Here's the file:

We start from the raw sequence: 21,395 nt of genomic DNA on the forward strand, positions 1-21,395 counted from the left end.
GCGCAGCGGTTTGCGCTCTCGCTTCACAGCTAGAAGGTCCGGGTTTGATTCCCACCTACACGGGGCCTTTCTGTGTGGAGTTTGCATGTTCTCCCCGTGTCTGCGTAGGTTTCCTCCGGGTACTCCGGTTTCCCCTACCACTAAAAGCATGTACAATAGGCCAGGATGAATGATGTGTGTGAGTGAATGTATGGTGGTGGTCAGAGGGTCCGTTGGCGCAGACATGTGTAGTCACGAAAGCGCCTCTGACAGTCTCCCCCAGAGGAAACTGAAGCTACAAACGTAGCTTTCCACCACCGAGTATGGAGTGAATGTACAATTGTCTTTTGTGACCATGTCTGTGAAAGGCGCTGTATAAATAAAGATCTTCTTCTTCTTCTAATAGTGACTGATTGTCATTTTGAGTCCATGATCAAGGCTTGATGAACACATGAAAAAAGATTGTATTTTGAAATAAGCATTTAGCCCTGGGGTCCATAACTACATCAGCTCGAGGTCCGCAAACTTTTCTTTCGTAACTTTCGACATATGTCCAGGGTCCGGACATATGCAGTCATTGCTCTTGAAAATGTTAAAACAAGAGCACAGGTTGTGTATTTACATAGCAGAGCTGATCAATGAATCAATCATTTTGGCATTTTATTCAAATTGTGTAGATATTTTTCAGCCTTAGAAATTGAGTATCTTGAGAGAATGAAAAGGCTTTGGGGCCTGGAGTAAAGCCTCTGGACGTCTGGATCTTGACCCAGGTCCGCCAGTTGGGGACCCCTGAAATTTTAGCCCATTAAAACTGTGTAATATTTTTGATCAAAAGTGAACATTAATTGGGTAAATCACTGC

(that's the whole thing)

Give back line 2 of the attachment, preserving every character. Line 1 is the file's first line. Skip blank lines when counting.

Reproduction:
GCGCAGCGGTTTGCGCTCTCGCTTCACAGCTAGAAGGTCCGGGTTTGATTCCCACCTACACGGGGCCTTTCTGTGTGGAGTTTGCATGTTCTCCCCGTGTCTGCGTAGGTTTCCTCCGGGTACTCCGGTTTCCCCTACCACTAAAAGCATGTACAATAGGCCAGGATGAATGATGTGTGTGAGTGAATGTATGGTGGTGGTCAGAGGGTCCGTTGGCGCAGACATGTGTAGTCACGAAAGCGCCTCTGACAGTCTCCCCCAGAGGAAACTGAAGCTACAAACGTAGCTTTCCACCACCGAGTATGGAGTGAATGTACAATTGTCTTTTGTGACCATGTCTGTGAAAGGCGCTGTATAAATAAAGATCTTCTTCTTCTTCTAATAGTGACTGATTGTCATTTTGAGTCCATGATCAAGGCTTGATGAACACATGAAAAAAGATTGTATTTTGAAATAAGCATTTAGCCCTGGGGTCCATAACTACATCAGCTCGAGGTCCGCAAACTTTTCTTTCGTAACTTTCGACATATGTCCAGGGTCCGGACATATGCAGTCATTGCTCTTGAAAATGTTAAAACAAGAGCACAGGTTGTGTATTTACATAGCAGAGCTGATCAATGAATCAATCATTTTGGCATTTTATTCAAATTGTGTAGATATTTTTCAGCCTTAGAAATTGAGTATCTTGAGAGAATGAAAAGGCTTTGGGGCCTGGAGTAAAGCCTCTGGACGTCTGGATCTTGACCCAGGTCCGCCAGTTGGGGACCCCTGAAATTTTAGCCCATTAAAACTGTGTAATATTTTTGATCAAAAGTGAACATTAATTGGGTAAATCACTGC